Come on, people, let’s have some confidence!! If I remember correctly, 10 years ago Google was two guys in a garage building some search ranking algorithms. 15 years ago Yahoo! was 2 guys in a trailer, putting sites into a directory. A lot of has changed in the last 10-15 years, but I still think that 2 guys in a trailer/garage is 2 guys in a trailer/garage. In fact, all the things needed to help an entrepreneur in India have only gotten better – Internet connectivity is better (still not great, but better), number of people interested in working at startups has grown (still not good enough, but it’s better), more angel investors, more VCs, more mentors who have been had successful startups or executive roles.

Skype is a global phenomenon, and a huge part of the team was based in Estonia, not the United States, not even the UK. Estonia. Estonia is a country of 1.5 milllion people. Are you telling me that India — a country of 1.1B people, lots of great technical talent , and a pride for its ancient roots in innovating around mathematical conepts — cannot produce some great products?

Of course, it’s tough to build a better search engine than Google, or build a better portal than Yahoo!. But innovation is about whole new markets. Whether it’s in information organization, collaboration, enterprise software, mobile, search, entertainment there is no reason that India cannot produce a global biggie. I certainly hope we do.

Most importantly: it starts with raw ambition that it can be done. We need entrepreneurs who dream of building huge companies and changing the markets they are in, or creating whole new markets. You probably aren’t going to run a marathon (26.4 miles) if you just aim to run 2 miles.  I agree that with Anurag that it’s about capabilities and mindset.  I don’t agree it’s about might.  Indian entrepreneurs have the capability, and some have the mindset, but we need more that have the mindset.  What is great about mindset is that that doesn’t require anything but YOU to change YOUR own mind-set.  You don’t need the government to do anything, you don’t need your family to do anything, you don’t need the world to do anything — you just need to change your mindset.

I like to think that the company I founded is innovating to compete against the world biggies.  We have already been fortunate (and lucky) enough to be named a top 40 startup in the world by TechCrunch.  We’re not a global biggie yet, but we’re doing our best to become one.  I refuse to believe that we can’t do it; I also have no evidence that tells me we can’t do it.  I would happily put our team (myself excluded, I’m the dunce of the group) against any startup in the world, or any startup team that created a big company.  Don’t sell yourself short and think you can’t do it either.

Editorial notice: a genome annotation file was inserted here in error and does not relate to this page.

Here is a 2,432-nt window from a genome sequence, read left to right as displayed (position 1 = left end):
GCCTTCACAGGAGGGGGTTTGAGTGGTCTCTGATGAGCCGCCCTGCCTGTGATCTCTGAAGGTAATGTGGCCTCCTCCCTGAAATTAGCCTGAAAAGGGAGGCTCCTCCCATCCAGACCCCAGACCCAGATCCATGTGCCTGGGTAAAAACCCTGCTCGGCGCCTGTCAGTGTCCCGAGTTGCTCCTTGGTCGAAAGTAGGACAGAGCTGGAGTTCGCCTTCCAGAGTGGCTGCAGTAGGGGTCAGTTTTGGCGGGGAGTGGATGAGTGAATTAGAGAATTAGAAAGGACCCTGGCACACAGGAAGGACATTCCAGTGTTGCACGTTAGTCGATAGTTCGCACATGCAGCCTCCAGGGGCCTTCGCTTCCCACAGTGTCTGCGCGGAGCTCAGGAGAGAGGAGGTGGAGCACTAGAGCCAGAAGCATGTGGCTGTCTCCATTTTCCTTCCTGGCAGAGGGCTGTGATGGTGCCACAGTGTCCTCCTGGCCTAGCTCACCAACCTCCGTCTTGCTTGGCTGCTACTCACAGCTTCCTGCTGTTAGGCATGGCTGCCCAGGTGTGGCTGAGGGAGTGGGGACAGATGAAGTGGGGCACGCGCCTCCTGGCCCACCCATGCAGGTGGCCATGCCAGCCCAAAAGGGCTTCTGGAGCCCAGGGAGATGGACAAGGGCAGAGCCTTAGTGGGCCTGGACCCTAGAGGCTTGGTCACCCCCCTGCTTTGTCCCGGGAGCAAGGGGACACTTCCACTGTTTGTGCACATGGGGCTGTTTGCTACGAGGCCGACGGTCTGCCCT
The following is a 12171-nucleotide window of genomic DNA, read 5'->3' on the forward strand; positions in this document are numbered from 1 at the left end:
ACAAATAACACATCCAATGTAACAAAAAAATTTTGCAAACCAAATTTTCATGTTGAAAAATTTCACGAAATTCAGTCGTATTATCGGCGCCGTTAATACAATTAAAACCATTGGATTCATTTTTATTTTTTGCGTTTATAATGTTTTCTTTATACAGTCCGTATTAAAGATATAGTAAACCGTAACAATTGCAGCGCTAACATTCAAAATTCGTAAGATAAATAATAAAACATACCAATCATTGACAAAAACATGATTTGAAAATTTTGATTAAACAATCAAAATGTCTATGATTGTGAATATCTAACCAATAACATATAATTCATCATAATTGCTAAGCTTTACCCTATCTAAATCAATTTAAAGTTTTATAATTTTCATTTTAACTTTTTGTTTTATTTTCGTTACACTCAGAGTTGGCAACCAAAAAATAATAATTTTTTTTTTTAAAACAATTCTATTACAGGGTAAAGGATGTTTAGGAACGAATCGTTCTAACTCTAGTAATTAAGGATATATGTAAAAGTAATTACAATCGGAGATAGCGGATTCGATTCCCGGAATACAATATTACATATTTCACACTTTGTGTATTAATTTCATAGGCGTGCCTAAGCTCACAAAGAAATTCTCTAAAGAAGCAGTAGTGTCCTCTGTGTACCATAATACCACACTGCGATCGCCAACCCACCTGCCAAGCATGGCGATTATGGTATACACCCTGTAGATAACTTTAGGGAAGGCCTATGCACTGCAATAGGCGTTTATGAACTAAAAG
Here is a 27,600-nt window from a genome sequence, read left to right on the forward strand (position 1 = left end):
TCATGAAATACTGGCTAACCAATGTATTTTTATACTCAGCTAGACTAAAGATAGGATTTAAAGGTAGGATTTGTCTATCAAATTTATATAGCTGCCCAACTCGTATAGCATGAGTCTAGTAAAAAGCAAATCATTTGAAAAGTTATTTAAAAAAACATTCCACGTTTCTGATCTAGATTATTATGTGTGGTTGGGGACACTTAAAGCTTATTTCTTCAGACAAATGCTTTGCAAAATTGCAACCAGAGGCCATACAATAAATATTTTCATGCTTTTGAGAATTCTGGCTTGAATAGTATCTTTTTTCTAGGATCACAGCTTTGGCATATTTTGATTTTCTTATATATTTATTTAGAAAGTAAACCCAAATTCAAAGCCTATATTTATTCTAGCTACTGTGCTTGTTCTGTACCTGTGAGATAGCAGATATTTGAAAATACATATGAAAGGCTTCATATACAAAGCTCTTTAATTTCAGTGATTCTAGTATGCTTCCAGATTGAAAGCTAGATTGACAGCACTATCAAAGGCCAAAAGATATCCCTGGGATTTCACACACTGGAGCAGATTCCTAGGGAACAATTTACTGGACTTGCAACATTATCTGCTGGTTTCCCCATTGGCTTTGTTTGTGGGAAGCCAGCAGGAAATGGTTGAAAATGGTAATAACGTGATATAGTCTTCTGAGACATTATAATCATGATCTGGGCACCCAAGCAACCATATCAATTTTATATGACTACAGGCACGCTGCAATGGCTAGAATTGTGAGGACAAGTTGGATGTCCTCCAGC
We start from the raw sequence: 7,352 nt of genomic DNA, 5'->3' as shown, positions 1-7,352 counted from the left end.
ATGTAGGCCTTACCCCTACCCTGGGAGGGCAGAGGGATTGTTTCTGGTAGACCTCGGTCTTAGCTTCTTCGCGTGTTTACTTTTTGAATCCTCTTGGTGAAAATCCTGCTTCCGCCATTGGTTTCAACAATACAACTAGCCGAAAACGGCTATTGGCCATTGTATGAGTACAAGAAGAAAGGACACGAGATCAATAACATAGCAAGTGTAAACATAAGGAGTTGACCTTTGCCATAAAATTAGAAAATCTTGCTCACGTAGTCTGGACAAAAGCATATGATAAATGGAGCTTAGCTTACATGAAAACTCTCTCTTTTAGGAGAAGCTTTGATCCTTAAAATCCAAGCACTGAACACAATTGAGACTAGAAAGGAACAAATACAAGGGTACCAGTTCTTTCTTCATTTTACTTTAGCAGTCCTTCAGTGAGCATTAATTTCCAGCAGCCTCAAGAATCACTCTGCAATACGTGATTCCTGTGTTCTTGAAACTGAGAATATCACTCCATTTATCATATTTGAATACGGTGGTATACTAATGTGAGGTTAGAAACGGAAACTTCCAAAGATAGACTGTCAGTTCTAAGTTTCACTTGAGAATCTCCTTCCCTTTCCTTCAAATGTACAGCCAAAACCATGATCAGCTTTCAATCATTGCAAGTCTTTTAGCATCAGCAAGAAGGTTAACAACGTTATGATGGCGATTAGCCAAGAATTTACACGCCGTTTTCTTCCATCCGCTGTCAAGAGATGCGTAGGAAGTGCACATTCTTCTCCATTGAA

P.S. All respect to Anurag, I just have a different point of view. 

I am really excited to announce today that Komli, the company I started in 2006, has raised $7M in venture capital.   Nexus India Capital led the round, along with Draper Fisher Jurvetson and Helion Ventures.

 I am really excited about this! I am really excited about this! 

Seriously, I am really excited about this! 

Can you tell? 

I am really excited about this because:

  1. It’s great that we have such amazing partners who are further committed to helping us. Suvir Sujan, from Nexus, is joining our board. He was formerly the founder of Bazee, which was bought by eBay when they wanted to enter India. He has built a very successful company in India before, and hopefully can help us do it again.
  2. This gives our company significant capital to make our products better for customers.  First, we are investing heavily in PubMatic, which we view as really valuable for publishers.  Publishers will have the ability to improve their monetization and ad networks will be able to provide better results for advertisers. Secondly, we hope to launch innovative new products in the Indian market for advertisers and publishers.

This is a significant investment from some top venture partners and it’s our responsibility for our customers’ sake to put it to good use.  We will be growing our team aggressively, especially in engineering, to build technology driven products.  We have built a leading machine learning team and are adding to it every day as we look to build new algorithms that drive better results.   For example, in PubMatic, we know that geo-targeting for publishers is very important and that sending the right impression to the right ad network depending on country can make a publisher significantly more money.  But most ad networks don’t provide reporting at the country level.  Our machine learning team is devising interesting new ways to learn on the fly how an ad network is pricing in a given geography, and then send the impression to that network.  And you were asking “When am I going to ever use this stuff?” in math class.  Well, we’re using it!

We really appreciate all the support from our thousands of publishers and advertiser clients who have been working us and give us the privilege of doing business with them every day.  It’s great and we look forward to an awesome 2008!

Okay, I’ve been bad. You can see from my last post that I said I was going to blog more “in the coming months.” I guess I could spin it and say “Hey, less than 5 months later I am blogging again; 5 months – that is a coming month.” That would be BS. I have some excuses – so I’ll lay them out: